Wednesday, March 31, 2010

Tuesday, March 30, 2010

Monday, March 29, 2010

In which I try to answer a question by provoking others.

Finished and submitted my application for the CORE residency program in Houston today which, let me tell you, was about as easy as braiding your hair while looking in a mirror. A lot of the text I wound up using comes from various essays I've written over the past year and compiling this compendium of words into a single 800 word essay proved to be most difficult. That being said, here it is!

“What is a ghost?...To most people a ghost is the stuff from which stories are written, the floating, white-clad, luminous form that is seen in deserted houses or in midnight graveyards moaning out messages of terror to the unsuspecting living. To others a ghost is the substance of dreams, appearing at the edge of sleep as the face of a loved one, long gone and almost forgotten, or as the night-mare symbol of all his guilt and his fears... A ghost? Why, a ghost is many things to many people, its nature depending upon the strength of their imaginations.”
-Andrew Tackberry, Famous Ghosts, Phantoms and Poltergeists for the Millions

The English noun, souvenir, comes from the French verb meaning "to remember." But the French verb, souvenir, more literally translates to something like ‘to come from underneath’ which suggests a submersion into the depth of memory and resurfacing in a place of familiarity. It implies a revisitation, not the original experience, but that experience done again. Stories and possessions are souvenirs, evidence of passage through time. But found at a flea market, an object once a souvenir from a particular family narrative becomes a part of a social and phenomenological landscape. By teasing objects and stories out of the singularity of their original possession we can open up the possibilities of belonging/s, where we defy the conventions of autonomy to foster greater notions of collective consciousness. The photograph is one example of a prop that aids us in this shape-shifting process of discovery, essential to defining and then redefining who we are. As Roland Barthes writes in Camera Lucida, “I am the reference of every photograph, and this is what generates my astonishment in addressing myself to the fundamental question: why is it that I am alive here and now?"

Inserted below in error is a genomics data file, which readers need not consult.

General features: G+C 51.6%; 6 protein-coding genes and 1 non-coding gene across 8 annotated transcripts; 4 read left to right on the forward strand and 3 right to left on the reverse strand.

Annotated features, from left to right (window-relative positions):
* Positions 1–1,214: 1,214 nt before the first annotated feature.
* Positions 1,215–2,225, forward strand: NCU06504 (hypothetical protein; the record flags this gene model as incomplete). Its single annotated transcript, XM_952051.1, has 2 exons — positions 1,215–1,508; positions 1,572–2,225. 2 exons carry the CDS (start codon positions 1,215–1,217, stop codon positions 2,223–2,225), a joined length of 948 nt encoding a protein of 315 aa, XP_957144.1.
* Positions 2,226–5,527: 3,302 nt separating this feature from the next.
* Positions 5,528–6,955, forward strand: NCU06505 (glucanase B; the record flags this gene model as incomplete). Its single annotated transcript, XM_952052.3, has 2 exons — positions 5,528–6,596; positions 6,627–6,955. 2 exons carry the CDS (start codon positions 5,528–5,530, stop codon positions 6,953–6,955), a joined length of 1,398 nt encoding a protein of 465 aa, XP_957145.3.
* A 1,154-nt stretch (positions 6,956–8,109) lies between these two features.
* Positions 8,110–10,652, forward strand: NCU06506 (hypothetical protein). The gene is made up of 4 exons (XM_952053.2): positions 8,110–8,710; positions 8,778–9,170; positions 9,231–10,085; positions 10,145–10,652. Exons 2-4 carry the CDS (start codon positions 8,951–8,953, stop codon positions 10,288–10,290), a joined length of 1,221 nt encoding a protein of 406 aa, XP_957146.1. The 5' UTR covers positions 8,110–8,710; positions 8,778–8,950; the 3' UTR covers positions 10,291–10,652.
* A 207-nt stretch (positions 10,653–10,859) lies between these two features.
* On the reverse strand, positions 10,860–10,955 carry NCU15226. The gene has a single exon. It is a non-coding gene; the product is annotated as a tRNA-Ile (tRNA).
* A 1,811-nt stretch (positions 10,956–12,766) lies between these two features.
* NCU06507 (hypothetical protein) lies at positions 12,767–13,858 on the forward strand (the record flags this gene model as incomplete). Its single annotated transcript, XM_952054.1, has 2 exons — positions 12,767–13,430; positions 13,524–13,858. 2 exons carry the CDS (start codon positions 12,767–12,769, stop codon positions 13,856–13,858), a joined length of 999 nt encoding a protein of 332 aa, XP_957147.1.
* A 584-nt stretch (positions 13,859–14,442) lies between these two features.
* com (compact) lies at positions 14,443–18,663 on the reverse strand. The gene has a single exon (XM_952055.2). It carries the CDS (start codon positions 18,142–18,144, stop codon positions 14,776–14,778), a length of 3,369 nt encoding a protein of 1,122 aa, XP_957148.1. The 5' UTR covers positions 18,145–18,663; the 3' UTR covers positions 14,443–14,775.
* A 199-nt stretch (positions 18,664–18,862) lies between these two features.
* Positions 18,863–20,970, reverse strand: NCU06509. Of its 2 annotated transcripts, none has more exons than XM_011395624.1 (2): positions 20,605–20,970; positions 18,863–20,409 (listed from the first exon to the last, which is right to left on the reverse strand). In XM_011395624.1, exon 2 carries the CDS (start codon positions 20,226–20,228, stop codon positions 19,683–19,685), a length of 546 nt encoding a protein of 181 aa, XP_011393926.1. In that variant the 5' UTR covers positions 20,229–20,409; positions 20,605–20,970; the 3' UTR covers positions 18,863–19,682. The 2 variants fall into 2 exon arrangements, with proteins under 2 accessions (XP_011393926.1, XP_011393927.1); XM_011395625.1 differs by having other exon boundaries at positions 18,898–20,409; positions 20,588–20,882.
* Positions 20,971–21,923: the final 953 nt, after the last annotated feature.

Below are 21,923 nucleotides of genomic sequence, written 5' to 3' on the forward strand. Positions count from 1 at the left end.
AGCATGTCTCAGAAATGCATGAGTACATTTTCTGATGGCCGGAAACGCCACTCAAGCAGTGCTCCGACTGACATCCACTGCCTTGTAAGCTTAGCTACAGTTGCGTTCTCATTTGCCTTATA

I’m interested in objects and histories that speak of the tension between simultaneous absence and presence, as evident in the wear and breakdown of belongings, the fading and reinterpretation of memory and the conflicting truths of contemporary and historical experience. Our memories are clouded with aberrations and apparitions, evidence of their use. This in-between space is a rich place for creativity. Donna Harraway likens it to the diversity of border ecologies, the place where two ecosystems rub up against one another. The mutability of this grayness is as impossible to capture and define as the surface of water, the queer identity, the rendition of a spoken story, and the palpability of haunted atmosphere.

The visitations of memories are ghosts, apparitions from the past which infuse the atmosphere of the present. They lurk about in places, they have messages for the living, they hover above us in the air. They mischievously move things around, they sulk in corners, they visit uninvited, they vanish and reappear. The power of ghosts is in their provocation—this is how they can comprise Tackberry’s “substance of dreams.” In her book Feeling Backward: Loss and the Politics of Queer History, Heather Love writes about the link between utopian longing and fixation with the past, referring to it as “a willingness to be haunted (135).” The willingness of the living to be haunted is akin to nostalgia, the disconnected longing for memories. Both are the hope for that which is lost to be renewed. Karl Marx used this imagery in the opening of The Communist Manifesto when he famously penned: “A spectre is haunting Europe—the spectre of Communism.” Marx aligns the presence of spirit not with the haunting failures of the past but with the incitement of change and revolution.